Prime Minister Jacinda Ardern's bill seeking a reduction in child poverty has been passed by Parliament.
The legislation requires the current and future governments to measure and report on child poverty and sets out plans to reduce it.
The recent Child Poverty Monitor report concluded one in five New Zealand children were living in homes without access to enough food or adequate healthy food.
It also found that children in the most disadvantaged communities are twice as likely to end up in hospital as those living in areas of economic and social advantage.
Ms Arden, who is also the Minister for Child Poverty Reduction, told Parliament the Child Poverty Reduction Bill built on the work of previous Labour governments.
"I will not pretend the response is simple, it is not.
"These children are not part of an underclass... they are part of our community and we have a responsibility to continue the momentum of the previous Labour government to finally rid ourselves of poverty in Aotearoa, New Zealand - this is our collective challenge."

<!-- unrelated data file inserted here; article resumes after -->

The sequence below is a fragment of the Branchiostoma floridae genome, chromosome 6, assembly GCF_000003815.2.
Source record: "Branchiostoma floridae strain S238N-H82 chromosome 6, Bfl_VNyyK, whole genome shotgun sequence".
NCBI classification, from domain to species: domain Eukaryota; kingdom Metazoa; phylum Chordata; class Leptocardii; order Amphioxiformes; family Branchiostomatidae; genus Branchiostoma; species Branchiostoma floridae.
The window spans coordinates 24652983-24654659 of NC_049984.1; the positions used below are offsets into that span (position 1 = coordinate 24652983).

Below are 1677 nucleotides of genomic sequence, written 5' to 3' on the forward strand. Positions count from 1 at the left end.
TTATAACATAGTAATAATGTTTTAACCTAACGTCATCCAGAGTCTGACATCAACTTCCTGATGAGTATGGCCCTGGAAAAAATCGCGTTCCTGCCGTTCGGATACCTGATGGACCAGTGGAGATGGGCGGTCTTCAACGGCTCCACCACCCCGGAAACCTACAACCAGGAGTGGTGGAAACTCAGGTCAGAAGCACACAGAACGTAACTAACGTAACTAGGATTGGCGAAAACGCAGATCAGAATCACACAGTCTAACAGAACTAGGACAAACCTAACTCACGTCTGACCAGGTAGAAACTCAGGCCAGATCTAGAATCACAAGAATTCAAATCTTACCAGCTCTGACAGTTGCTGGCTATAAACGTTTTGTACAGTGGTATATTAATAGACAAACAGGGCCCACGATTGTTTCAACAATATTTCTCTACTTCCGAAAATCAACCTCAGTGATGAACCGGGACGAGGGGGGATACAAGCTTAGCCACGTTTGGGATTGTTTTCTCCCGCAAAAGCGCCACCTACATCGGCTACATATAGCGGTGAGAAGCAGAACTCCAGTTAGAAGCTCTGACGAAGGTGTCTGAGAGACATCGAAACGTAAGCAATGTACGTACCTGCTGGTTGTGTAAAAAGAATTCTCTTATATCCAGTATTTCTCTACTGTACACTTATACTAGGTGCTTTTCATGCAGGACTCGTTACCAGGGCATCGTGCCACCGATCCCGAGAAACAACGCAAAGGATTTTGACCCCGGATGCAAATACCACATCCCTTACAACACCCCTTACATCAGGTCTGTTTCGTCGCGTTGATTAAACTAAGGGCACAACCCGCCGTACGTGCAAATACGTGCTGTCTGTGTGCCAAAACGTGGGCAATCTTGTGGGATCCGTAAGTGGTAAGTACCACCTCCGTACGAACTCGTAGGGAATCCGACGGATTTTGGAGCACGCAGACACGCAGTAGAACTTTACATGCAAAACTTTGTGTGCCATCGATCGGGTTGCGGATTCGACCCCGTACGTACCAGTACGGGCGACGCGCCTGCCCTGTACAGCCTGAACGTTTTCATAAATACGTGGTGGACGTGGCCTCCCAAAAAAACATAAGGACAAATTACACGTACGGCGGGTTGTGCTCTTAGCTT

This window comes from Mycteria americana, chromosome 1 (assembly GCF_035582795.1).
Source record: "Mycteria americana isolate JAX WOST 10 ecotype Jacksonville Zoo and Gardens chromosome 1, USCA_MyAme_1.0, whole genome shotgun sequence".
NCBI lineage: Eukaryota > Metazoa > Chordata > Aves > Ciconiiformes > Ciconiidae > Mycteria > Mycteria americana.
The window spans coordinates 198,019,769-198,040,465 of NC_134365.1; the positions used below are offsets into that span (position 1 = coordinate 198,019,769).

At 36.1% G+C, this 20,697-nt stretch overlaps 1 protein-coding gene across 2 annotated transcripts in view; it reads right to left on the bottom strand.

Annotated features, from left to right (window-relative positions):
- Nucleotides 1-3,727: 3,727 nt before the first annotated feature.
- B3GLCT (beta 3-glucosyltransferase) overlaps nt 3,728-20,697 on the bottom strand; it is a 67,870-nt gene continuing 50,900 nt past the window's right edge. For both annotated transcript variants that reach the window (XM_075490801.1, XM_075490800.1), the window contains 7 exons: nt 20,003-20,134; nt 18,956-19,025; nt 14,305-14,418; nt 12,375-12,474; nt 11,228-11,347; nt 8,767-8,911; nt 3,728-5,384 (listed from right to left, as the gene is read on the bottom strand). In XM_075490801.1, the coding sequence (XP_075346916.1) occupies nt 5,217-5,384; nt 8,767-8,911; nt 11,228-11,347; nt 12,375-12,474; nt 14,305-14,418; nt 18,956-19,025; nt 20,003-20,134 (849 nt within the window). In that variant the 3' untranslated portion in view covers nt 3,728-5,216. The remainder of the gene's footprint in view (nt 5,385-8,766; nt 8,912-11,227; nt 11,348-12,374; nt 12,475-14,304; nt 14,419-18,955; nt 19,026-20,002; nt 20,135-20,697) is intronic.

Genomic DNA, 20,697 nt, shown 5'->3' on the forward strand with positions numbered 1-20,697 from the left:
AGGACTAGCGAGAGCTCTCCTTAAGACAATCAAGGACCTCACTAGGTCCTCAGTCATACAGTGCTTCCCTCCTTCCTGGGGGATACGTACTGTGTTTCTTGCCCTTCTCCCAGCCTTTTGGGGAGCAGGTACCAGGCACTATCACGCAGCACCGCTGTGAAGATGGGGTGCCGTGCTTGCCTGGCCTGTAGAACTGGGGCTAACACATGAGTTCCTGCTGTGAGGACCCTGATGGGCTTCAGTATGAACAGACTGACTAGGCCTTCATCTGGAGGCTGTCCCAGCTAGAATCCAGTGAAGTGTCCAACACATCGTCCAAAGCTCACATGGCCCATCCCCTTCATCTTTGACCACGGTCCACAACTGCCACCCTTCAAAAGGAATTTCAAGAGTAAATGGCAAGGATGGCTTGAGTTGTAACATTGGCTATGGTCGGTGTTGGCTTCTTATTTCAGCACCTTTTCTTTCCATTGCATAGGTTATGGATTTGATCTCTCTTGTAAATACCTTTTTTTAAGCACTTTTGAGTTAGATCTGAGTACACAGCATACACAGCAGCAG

National's Alfred Ngaro told the House struggling against adversity and succeeding had resulted in people doing great things in New Zealand.
The National Party supported the bill, he said, but would do so "carefully and cautiously".
New Zealand did not want to "do away with that hardship", Mr Ngaro told Parliament, "that has made us who we are today."
"What we do want to be sure of is that children in this instance don't become disadvantaged because of those issues, don't become in a situation where they cannot achieve their potential."
This was an issue that had challenged past governments for a long time, he said.
"Its been happening for some time; each government of the day will be challenged with this but... as a whole of government bar one, we are supporting this direction - but we hold it tentatively."
The bill was supported by all parties in Parliament except ACT.